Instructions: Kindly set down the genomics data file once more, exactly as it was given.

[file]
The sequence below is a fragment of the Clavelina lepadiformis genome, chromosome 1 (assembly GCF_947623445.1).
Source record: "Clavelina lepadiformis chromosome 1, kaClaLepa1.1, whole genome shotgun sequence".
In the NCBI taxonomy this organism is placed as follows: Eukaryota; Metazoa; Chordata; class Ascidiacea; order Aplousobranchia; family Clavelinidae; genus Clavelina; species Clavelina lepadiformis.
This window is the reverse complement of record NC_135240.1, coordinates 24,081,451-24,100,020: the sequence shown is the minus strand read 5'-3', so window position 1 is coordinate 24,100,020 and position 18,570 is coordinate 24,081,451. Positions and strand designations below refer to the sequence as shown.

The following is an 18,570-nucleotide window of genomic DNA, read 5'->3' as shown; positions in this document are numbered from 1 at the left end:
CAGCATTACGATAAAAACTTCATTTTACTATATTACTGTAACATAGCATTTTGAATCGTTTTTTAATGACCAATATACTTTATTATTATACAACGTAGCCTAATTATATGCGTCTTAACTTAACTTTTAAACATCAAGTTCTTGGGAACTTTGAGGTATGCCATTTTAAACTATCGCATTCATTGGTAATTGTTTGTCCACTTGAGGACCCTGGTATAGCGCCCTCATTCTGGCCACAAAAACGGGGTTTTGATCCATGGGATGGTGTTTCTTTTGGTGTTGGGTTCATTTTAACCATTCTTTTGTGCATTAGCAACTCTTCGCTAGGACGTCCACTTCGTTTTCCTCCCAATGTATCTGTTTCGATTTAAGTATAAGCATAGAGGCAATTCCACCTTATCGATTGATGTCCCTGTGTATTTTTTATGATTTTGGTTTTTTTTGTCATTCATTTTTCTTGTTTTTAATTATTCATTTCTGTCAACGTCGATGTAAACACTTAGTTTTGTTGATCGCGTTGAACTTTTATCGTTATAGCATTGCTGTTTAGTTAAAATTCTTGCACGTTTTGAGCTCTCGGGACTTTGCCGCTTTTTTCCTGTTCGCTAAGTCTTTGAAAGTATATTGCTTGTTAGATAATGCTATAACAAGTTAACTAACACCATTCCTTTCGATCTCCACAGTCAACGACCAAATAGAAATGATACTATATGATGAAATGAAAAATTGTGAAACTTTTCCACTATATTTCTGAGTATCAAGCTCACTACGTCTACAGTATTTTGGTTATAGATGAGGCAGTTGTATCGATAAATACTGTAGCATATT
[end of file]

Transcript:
The sequence below is a fragment of the Clavelina lepadiformis genome, chromosome 1 (assembly GCF_947623445.1).
Source record: "Clavelina lepadiformis chromosome 1, kaClaLepa1.1, whole genome shotgun sequence".
In the NCBI taxonomy this organism is placed as follows: Eukaryota; Metazoa; Chordata; class Ascidiacea; order Aplousobranchia; family Clavelinidae; genus Clavelina; species Clavelina lepadiformis.
This window is the reverse complement of record NC_135240.1, coordinates 24,081,451-24,100,020: the sequence shown is the minus strand read 5'-3', so window position 1 is coordinate 24,100,020 and position 18,570 is coordinate 24,081,451. Positions and strand designations below refer to the sequence as shown.

The following is an 18,570-nucleotide window of genomic DNA, read 5'->3' as shown; positions in this document are numbered from 1 at the left end:
CAGCATTACGATAAAAACTTCATTTTACTATATTACTGTAACATAGCATTTTGAATCGTTTTTTAATGACCAATATACTTTATTATTATACAACGTAGCCTAATTATATGCGTCTTAACTTAACTTTTAAACATCAAGTTCTTGGGAACTTTGAGGTATGCCATTTTAAACTATCGCATTCATTGGTAATTGTTTGTCCACTTGAGGACCCTGGTATAGCGCCCTCATTCTGGCCACAAAAACGGGGTTTTGATCCATGGGATGGTGTTTCTTTTGGTGTTGGGTTCATTTTAACCATTCTTTTGTGCATTAGCAACTCTTCGCTAGGACGTCCACTTCGTTTTCCTCCCAATGTATCTGTTTCGATTTAAGTATAAGCATAGAGGCAATTCCACCTTATCGATTGATGTCCCTGTGTATTTTTTATGATTTTGGTTTTTTTTGTCATTCATTTTTCTTGTTTTTAATTATTCATTTCTGTCAACGTCGATGTAAACACTTAGTTTTGTTGATCGCGTTGAACTTTTATCGTTATAGCATTGCTGTTTAGTTAAAATTCTTGCACGTTTTGAGCTCTCGGGACTTTGCCGCTTTTTTCCTGTTCGCTAAGTCTTTGAAAGTATATTGCTTGTTAGATAATGCTATAACAAGTTAACTAACACCATTCCTTTCGATCTCCACAGTCAACGACCAAATAGAAATGATACTATATGATGAAATGAAAAATTGTGAAACTTTTCCACTATATTTCTGAGTATCAAGCTCACTACGTCTACAGTATTTTGGTTATAGATGAGGCAGTTGTATCGATAAATACTGTAGCATATT